The buzz

Why is this great horned owl white?

A white great horned owl in a tree
A white great horned owl. (Photo courtesy of Joel Craig)

White birds are fairly common in the wild, with some swans, egrets, gulls and even owls known for their snow-colored plumage. But what about white birds that should be a distinctly different color, such as a white cardinal, hawk or great horned owl?

A white great horned owl has been generating some buzz lately in Will County, capturing the attention of birders who are surprised at its white plumage. (The Forest Preserve District does not reveal locations of nests, owls or other sensitive species to avoid them being disturbed by the public).

While unusual, a white great horned owl — or any other bird, for that matter — isn't unheard of. The white plumage is due to a condition called albinism, which is a group of genetic disorders where there is little or no production of the pigment melanin in a bird's feathers. Albinism occurs because of a genetic mutation, and it can result in an animal having a complete lack of or minimal to moderate pigmentation.

The pattern of the animal is usually visible, but appears all white or very faded in color. In birds, this usually affects the feathers, and they can appear white. Individual birds that are affected can have white patches or can be all white. They can show a pattern or have some color but often appear to be bleached out or faded.

While there are potential non-genetic causes for color anomalies, albinism is genetic in nature and is caused by a problem with an enzyme called tyrosinase, which then prevents or restricts the production of melanin.

The white great horned owl has been spotted near the same location at least since last winter, said Joel Craig, a Forest Preserve District volunteer and member of the Will County Audubon Society. 

"I had a feeling we’d see it again this year, and sure enough we have, in the same general vicinity," Craig said.

The white great horned owl has all the usual characteristics and features of its species, except for its off-white plumage, Craig said. It still has the easily identifiable horn-like ear tufts that give the owls their name, making it easy to distinguish from the snowy owls we sometimes see in this area in the winter. The owl is also more of an off-white color, rather than the pure white plumage snowy owls are mostly known for. 

While the great horned owl generating buzz here is all white save for some more traditional color patterns on its face, albinism can occur to degrees. Some birds are entirely white, but in some cases, only patches of a bird's feathers lack pigment, according to Project FeederWatch. These birds will have patches of all-white feathers, while others appear normal.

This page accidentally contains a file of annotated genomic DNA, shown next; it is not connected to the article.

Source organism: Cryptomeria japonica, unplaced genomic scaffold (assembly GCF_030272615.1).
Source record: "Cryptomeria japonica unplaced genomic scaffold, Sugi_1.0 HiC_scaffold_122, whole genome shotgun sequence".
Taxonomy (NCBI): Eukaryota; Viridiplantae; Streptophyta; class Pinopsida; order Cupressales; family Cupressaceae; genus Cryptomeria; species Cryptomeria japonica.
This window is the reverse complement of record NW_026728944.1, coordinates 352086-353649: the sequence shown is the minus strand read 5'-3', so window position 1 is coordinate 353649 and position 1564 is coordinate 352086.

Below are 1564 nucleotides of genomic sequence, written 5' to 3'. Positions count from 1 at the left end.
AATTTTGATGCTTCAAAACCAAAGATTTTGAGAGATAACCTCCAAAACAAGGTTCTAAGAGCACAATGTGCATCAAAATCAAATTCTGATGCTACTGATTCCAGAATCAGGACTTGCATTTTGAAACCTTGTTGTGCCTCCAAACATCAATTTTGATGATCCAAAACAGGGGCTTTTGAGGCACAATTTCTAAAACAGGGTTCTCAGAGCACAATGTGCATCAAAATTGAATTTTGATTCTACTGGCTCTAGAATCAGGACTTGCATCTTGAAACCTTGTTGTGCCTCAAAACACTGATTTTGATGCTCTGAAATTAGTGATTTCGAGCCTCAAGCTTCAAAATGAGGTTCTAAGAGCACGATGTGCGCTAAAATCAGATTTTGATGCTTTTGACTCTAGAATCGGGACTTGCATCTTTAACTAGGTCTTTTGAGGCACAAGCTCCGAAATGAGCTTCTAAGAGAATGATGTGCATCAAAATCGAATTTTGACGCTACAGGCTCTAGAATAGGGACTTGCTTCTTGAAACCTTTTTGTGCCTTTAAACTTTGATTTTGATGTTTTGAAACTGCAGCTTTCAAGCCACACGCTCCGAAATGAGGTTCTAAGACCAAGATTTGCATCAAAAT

Bob Bryerton, an interpretive naturalist for the Forest Preserve District, said albinism is rare in birds. Birds with albinism may have pink eyes, but this is not necessarily the case in all instances.

Both Craig and Bryerton have seen a red-tailed hawk called "Whitey," who spent several years living in the area near Four Rivers Environmental Education Center in Channahon. 

Whitey, a leucistic red-tailed hawk. (Photo courtesy of Joel Craig)

Albinism is not limited to the bird world. It can affect species from all across the animal kingdom, including mammals, reptiles and amphibians. A deer with albinism, for example, may have all-white fur but a dark-colored nose and eyes. And just like birds, other animals with albinism may be only partially white, with some parts of their bodies retaining normal coloring. This is typically referred to as "piebald."

The color patterns that result may affect the animal's survival.

"Because these birds can be all white, it is thought that they are more easily targeted by predators since they will stand out and the natural camouflage pattern is lost," Bryerton said.   

Research has shown that some predators in the animal kingdom hunt by looking for movement and shapes, and in these cases albinism may not cause a bird to stand out as much as they do to us. However, Bryerton said, it still seems as though this lack of coloring would be a disadvantage when all the other birds around it are able to blend in.  

Albinism does affect birds in a few others ways as well. First, melanin is an important part of a bird's feathers. Without the pigment, feathers wear out more quickly and affect a bird's ability to fly. 

"Weak or worn feathers are also not as good for insulation and don’t absorb heat as well, so they could affect the birds ability to survive in cold weather," Bryerton said.

Colored plumage also plays an important role in courtship for some bird species, he said. Without the colored feathers traditional to their species, these birds may not be able to attract a mate or may only attract a mate that is less fit. 

Although albinism may put some birds at a disadvantage, Bryerton said many birds are able to survive with the condition. Whitey, the red-railed hawk at Four Rivers, and the great horned owl have both been seen in the area over an extended period.

"The hawk we saw at (Four Rivers) was there for several years and as far as we know, nested somewhere in the area," he said. "It appears the great horned owl is nesting as well, so while it may pose some extra challenges, these birds seem to be up to the challenge."  

Editor's Note: This article has been updated since it was originally published.

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